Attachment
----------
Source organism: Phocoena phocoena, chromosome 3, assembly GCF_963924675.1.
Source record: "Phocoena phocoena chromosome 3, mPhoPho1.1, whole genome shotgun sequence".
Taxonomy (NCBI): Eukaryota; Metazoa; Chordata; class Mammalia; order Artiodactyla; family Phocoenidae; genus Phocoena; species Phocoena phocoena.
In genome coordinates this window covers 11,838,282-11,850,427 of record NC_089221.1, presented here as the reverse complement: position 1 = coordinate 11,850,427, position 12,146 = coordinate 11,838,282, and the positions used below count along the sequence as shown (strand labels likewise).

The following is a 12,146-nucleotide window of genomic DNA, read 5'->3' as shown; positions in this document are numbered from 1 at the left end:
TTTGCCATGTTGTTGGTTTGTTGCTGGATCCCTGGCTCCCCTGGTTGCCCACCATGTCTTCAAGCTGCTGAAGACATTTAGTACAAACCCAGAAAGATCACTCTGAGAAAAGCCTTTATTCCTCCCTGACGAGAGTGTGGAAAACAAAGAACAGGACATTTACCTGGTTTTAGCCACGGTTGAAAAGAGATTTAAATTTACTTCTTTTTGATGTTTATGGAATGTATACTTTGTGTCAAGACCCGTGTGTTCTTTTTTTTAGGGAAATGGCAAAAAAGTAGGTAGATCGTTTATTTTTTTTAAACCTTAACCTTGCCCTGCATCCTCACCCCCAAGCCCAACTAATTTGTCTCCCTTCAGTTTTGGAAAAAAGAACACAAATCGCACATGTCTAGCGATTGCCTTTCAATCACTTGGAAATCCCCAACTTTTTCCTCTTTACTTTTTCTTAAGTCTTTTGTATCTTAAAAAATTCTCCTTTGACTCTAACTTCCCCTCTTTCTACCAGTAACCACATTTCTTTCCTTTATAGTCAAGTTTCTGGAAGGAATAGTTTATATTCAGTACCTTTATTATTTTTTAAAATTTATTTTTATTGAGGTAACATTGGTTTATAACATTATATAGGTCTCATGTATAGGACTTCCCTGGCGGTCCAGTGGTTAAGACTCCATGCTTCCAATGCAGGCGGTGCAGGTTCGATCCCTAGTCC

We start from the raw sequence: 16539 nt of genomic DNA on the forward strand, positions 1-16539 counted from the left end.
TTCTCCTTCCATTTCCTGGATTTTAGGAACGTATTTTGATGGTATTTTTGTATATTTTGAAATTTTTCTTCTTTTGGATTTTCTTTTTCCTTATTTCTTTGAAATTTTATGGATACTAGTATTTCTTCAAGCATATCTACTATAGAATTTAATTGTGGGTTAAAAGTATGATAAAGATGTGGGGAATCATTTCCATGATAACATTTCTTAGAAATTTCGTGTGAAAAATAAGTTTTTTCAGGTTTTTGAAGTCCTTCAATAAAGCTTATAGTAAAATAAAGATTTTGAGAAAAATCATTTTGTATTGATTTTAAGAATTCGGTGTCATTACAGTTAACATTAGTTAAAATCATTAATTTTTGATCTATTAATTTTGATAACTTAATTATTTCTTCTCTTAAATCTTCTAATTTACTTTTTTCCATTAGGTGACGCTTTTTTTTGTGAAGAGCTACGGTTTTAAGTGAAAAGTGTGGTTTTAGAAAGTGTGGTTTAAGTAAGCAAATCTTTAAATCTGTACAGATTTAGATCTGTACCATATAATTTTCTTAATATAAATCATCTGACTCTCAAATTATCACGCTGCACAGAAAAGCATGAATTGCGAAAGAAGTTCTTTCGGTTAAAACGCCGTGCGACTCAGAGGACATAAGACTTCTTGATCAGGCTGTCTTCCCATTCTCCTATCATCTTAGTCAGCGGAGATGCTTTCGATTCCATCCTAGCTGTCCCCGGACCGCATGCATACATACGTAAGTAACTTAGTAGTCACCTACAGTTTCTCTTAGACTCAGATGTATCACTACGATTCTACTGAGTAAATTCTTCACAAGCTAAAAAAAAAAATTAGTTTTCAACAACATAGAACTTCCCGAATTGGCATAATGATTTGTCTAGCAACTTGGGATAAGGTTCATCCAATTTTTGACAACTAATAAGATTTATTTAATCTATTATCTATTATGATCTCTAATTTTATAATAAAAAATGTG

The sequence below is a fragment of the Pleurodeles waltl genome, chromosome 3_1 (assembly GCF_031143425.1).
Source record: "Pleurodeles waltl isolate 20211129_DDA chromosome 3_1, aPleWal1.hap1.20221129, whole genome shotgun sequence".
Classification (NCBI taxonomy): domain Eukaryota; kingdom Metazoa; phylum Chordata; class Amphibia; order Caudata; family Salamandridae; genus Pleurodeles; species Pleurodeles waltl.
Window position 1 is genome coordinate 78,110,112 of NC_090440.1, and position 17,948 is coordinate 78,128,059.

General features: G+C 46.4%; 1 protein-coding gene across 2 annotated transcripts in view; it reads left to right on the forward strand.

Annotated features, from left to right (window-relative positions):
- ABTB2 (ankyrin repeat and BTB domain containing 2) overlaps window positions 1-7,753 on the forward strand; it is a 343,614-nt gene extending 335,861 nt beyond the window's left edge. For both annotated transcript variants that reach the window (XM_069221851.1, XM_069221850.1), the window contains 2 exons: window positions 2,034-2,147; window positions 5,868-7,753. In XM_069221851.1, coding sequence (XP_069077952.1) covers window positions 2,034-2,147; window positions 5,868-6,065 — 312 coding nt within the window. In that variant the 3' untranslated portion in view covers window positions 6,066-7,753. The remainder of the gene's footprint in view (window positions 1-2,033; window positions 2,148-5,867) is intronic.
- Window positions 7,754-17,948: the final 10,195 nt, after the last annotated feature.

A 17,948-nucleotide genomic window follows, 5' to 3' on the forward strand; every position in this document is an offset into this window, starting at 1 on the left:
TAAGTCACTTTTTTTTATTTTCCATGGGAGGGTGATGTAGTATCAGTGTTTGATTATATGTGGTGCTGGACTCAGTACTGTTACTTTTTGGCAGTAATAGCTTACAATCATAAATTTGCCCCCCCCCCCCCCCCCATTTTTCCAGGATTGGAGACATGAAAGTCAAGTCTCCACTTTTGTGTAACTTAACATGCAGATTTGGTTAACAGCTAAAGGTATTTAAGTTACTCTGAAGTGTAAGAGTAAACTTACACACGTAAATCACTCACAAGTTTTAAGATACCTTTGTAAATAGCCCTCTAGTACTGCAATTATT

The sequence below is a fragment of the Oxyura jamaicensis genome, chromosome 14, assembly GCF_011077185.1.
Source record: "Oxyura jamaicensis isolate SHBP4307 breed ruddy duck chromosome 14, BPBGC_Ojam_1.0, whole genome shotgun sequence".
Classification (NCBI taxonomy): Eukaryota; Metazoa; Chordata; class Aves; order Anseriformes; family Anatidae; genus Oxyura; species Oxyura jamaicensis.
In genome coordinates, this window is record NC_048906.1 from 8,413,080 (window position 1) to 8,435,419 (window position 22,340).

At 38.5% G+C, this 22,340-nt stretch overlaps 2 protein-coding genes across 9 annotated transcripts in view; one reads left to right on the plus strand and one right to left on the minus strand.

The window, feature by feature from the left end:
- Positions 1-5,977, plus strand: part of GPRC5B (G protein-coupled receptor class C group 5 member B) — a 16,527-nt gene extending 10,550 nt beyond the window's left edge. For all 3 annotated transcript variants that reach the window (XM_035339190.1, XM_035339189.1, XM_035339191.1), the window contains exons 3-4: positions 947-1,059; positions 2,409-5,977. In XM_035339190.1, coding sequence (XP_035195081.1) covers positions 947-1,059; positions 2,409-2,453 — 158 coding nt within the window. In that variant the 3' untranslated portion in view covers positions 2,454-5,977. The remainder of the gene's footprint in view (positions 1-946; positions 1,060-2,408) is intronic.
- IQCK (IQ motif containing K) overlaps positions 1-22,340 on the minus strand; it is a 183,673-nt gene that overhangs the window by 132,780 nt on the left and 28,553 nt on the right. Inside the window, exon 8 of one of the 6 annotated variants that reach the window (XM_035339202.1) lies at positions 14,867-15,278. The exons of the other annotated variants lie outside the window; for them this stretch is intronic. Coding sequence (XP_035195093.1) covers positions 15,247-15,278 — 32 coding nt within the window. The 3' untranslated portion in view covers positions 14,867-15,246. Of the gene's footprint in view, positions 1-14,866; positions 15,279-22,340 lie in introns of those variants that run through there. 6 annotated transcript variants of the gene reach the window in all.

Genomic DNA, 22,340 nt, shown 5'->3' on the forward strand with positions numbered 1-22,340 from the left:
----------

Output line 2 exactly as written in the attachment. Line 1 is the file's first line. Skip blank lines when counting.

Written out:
Source record: "Phocoena phocoena chromosome 3, mPhoPho1.1, whole genome shotgun sequence".